I have setup a very basic VPN setup while traveling to prevent tracking & annoying ads on unsecured public WiFi networks. It all runs on a tiny t2.nano costing less than $5/month.

The box

All this runs on a single t2.nano AWS instance running in the nearest region running Ubuntu 19.04.

Pi-hole (DNS + AdBlocker)

A simply trusty old cURL to bash πŸ™‡β€β™‚οΈ

curl -sSL https://install.pi-hole.net | bash


Setting this up is quite easy after you get the hang of the key generation commands.

add-apt-repository ppa:wireguard/wireguard
apt-get update
apt-get install wireguard

cd /etc/wireguard
wg genkey | tee privatekey | wg pubkey > publickey

I then muck around inside vim to create /etc/wireguard/wg0.conf which contains something like:

Address =
PrivateKey = [aHR0cHM6Ly93d3cueW91dHViZS5jb20vd2F0Y2g/dj1vYXZNdFVXREJUTQ==] change me
ListenPort = 51820
PostUp = sysctl net.ipv4.ip_forward=1; iptables -A FORWARD -i %i -j ACCEPT; iptables -t nat -A POSTROUTING -s -o ens5 -j MASQUERADE; /usr/local/bin/pihole restartdns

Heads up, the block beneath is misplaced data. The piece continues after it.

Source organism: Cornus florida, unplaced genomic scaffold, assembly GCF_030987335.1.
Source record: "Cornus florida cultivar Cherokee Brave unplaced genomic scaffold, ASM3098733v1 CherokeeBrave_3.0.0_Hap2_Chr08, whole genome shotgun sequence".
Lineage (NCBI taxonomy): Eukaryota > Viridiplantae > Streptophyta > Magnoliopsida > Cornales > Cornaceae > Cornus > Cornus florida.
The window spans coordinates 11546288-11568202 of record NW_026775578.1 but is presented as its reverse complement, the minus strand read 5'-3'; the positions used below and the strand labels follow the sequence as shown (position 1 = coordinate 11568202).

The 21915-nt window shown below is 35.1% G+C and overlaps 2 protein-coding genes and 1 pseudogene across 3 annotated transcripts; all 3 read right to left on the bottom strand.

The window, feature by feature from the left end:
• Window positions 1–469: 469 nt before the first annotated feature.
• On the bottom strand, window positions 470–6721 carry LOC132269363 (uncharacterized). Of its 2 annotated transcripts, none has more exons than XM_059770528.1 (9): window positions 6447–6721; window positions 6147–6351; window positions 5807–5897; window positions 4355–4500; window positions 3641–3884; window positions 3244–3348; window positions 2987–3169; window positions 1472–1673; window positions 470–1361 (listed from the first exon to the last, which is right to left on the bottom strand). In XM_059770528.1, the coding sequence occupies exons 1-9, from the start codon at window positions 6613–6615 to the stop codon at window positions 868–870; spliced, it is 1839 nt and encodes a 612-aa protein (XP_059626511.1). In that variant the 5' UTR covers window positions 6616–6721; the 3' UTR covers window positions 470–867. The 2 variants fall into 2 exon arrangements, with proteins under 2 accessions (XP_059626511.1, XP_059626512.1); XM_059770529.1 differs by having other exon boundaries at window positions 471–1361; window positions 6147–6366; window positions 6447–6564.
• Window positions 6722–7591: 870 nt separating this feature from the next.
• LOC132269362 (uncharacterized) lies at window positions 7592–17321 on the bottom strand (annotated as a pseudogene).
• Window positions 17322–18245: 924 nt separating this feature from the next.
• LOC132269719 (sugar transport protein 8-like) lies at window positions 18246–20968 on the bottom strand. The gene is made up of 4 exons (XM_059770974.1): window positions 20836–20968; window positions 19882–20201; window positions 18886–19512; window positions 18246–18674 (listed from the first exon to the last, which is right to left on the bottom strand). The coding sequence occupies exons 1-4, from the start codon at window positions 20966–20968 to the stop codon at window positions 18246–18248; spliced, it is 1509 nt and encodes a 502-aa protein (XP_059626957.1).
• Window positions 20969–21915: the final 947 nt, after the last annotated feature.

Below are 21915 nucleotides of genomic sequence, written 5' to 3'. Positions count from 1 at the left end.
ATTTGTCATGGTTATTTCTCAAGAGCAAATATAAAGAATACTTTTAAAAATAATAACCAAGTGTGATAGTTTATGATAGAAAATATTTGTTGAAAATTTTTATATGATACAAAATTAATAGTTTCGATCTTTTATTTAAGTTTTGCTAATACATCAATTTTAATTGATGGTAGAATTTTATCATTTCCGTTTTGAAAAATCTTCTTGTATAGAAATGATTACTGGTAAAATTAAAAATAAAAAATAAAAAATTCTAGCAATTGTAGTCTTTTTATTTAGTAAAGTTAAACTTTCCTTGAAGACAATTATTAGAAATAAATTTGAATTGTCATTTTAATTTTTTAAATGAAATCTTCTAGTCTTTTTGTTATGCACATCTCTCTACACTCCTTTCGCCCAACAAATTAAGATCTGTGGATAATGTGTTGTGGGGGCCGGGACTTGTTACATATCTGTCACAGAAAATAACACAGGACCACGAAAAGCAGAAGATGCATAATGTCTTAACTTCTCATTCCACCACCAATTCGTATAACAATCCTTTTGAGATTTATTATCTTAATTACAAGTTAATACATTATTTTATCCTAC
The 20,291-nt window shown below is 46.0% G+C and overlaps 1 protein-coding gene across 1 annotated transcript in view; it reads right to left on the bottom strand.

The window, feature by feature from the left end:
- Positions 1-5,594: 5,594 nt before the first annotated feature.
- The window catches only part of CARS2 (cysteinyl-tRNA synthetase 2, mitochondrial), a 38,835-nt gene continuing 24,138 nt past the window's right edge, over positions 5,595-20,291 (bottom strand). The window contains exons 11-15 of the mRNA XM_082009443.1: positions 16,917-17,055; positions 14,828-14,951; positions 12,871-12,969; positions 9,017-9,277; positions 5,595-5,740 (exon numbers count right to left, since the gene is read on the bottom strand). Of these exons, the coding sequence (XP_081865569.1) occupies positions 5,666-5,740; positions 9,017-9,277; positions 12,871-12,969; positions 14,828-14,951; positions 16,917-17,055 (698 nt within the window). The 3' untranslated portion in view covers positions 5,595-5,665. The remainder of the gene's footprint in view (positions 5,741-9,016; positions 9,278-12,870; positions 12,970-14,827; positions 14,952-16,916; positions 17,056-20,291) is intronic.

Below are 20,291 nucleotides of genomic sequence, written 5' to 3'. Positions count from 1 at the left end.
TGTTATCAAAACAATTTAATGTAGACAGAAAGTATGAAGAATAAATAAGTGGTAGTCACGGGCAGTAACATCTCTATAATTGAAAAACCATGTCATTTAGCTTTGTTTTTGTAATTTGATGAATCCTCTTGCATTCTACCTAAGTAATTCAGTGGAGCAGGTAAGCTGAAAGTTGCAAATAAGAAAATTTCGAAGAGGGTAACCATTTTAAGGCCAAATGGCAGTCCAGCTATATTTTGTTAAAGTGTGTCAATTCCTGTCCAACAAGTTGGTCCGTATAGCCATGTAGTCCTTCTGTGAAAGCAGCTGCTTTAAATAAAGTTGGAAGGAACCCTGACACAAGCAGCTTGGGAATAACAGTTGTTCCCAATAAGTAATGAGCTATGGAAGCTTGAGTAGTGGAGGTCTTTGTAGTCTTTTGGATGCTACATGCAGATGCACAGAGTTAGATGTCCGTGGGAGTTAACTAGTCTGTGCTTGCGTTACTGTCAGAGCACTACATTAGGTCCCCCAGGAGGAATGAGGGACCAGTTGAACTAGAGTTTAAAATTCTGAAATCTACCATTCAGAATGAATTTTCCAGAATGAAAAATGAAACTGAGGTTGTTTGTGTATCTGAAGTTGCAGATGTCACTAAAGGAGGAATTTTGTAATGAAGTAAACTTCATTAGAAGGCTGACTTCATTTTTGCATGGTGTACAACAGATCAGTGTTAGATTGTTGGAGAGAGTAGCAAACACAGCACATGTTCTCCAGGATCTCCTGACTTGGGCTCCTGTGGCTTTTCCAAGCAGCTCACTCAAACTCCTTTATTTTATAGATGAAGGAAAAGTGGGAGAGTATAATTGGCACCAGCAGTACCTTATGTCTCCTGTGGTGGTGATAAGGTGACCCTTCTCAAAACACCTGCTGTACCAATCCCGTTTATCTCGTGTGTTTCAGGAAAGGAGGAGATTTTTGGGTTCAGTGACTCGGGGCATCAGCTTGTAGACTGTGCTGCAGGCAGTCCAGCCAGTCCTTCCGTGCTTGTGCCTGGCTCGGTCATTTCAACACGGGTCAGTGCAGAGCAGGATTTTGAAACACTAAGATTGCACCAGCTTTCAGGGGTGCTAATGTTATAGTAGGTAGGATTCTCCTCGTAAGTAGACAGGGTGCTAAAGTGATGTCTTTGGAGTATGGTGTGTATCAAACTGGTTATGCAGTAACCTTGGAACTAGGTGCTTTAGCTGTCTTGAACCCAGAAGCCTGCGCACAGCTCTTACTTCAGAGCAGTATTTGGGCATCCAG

PostDown = iptables -t nat -D POSTROUTING -s -o ens5 -j MASQUERADE

PublicKey = [aHR0cHM6Ly93d3cueW91dHViZS5jb20vd2F0Y2g/dj1vYXZNdFVXREJUTQ==] sup
AllowedIPs =
etc etc

The post-up/stop commands Β ensure traffic is forwarded out of the machine's IP address. You might need to replace ens5 to your default route's interface. Pihole is restarted to make sure it's listening on the wg0 interface for clients to use it as the DNS server.

Sample client config file

PrivateKey = aHR0cHM6Ly93d3cueW91dHViZS5jb20vd2F0Y2g/dj1vYXZNdFVXREJUTQ==
Address =

# the server
PublicKey = aHR0cHM6Ly93d3cueW91dHViZS5jb20vd2F0Y2g/dj1vYXZNdFVXREJUTQ==
AllowedIPs =
# The server IP/udp port wg listens on
Endpoint =
PersistentKeepalive = 25